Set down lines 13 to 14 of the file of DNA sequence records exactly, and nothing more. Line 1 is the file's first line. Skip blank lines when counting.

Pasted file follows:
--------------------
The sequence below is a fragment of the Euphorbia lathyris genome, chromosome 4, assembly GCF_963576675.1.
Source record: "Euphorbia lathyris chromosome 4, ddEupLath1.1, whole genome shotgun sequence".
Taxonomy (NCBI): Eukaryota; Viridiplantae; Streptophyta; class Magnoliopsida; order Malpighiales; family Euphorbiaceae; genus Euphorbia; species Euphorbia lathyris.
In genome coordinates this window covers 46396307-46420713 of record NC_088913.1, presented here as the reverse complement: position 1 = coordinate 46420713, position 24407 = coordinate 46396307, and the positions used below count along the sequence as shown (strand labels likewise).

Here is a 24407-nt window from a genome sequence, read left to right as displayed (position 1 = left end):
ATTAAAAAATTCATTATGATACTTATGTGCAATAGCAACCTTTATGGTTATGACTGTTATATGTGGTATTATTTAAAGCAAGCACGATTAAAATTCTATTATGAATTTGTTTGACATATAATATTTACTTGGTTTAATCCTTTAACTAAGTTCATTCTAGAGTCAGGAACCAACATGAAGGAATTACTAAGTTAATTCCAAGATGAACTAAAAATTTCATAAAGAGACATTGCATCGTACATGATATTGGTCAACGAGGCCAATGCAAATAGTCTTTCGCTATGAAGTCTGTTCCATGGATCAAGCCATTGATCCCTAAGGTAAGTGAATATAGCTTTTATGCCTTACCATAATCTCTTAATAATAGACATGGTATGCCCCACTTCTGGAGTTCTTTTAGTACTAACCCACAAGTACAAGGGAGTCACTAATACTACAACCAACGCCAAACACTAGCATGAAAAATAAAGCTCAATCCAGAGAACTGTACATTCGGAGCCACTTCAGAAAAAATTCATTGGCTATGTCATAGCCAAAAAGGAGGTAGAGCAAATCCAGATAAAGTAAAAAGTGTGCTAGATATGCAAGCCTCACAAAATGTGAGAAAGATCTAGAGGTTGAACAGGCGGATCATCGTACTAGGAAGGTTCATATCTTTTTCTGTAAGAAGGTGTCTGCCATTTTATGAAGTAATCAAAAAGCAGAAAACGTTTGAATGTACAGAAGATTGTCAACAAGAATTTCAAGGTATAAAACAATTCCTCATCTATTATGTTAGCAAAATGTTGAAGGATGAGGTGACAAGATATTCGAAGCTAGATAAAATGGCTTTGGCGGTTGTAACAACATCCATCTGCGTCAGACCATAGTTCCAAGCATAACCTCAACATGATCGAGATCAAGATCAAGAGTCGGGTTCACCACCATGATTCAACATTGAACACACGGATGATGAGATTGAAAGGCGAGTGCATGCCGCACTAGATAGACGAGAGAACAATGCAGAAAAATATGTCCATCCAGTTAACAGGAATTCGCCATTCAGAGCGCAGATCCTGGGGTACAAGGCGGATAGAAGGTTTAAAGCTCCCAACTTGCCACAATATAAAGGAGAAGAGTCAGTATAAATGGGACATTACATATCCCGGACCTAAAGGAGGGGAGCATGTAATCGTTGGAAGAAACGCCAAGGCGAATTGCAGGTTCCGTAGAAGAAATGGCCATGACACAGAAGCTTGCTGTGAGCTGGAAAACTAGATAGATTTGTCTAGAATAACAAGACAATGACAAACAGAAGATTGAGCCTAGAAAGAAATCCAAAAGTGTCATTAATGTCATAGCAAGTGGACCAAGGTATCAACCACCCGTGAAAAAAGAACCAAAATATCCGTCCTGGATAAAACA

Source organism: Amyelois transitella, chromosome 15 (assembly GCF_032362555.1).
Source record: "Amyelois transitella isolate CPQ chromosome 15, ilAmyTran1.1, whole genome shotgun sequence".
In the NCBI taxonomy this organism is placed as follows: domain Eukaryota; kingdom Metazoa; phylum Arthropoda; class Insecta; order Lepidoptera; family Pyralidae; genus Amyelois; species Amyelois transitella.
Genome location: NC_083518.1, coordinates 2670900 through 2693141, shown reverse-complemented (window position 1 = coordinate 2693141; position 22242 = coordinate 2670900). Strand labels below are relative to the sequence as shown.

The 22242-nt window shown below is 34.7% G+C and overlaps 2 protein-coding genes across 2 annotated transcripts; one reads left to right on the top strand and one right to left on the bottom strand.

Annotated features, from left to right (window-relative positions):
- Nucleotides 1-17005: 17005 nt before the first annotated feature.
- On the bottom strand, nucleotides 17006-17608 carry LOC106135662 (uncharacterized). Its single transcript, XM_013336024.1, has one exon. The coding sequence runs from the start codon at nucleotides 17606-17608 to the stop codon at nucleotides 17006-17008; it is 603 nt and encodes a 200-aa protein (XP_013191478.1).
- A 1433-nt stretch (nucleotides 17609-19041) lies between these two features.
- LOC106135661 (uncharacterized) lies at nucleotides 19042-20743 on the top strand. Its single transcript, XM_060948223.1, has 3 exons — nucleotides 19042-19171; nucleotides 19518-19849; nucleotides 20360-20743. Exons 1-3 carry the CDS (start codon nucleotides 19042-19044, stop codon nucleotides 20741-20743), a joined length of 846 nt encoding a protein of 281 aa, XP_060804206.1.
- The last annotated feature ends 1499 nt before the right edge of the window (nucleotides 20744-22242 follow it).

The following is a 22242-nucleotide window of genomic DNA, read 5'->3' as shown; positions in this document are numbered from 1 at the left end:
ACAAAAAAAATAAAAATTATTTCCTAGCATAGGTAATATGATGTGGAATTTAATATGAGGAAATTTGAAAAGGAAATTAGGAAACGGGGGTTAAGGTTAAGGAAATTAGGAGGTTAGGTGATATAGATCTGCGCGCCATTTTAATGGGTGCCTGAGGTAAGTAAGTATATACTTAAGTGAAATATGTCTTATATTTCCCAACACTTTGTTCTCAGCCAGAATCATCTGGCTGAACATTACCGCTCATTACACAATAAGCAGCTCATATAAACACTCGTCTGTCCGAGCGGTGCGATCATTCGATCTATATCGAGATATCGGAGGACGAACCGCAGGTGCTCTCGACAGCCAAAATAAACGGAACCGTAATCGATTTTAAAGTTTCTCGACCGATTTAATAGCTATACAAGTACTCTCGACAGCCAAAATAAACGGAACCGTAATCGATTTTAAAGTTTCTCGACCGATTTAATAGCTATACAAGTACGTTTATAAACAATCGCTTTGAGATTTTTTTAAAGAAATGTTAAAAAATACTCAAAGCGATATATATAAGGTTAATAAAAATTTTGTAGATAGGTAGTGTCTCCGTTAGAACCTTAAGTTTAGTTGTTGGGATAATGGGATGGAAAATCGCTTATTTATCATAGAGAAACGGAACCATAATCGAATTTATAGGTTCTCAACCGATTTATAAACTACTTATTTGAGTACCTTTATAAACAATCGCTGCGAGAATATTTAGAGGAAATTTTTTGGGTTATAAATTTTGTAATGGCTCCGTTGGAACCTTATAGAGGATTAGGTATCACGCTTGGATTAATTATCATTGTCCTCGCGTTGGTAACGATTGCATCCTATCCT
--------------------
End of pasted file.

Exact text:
- Nucleotides 1-17005: 17005 nt before the first annotated feature.
- On the bottom strand, nucleotides 17006-17608 carry LOC106135662 (uncharacterized). Its single transcript, XM_013336024.1, has one exon. The coding sequence runs from the start codon at nucleotides 17606-17608 to the stop codon at nucleotides 17006-17008; it is 603 nt and encodes a 200-aa protein (XP_013191478.1).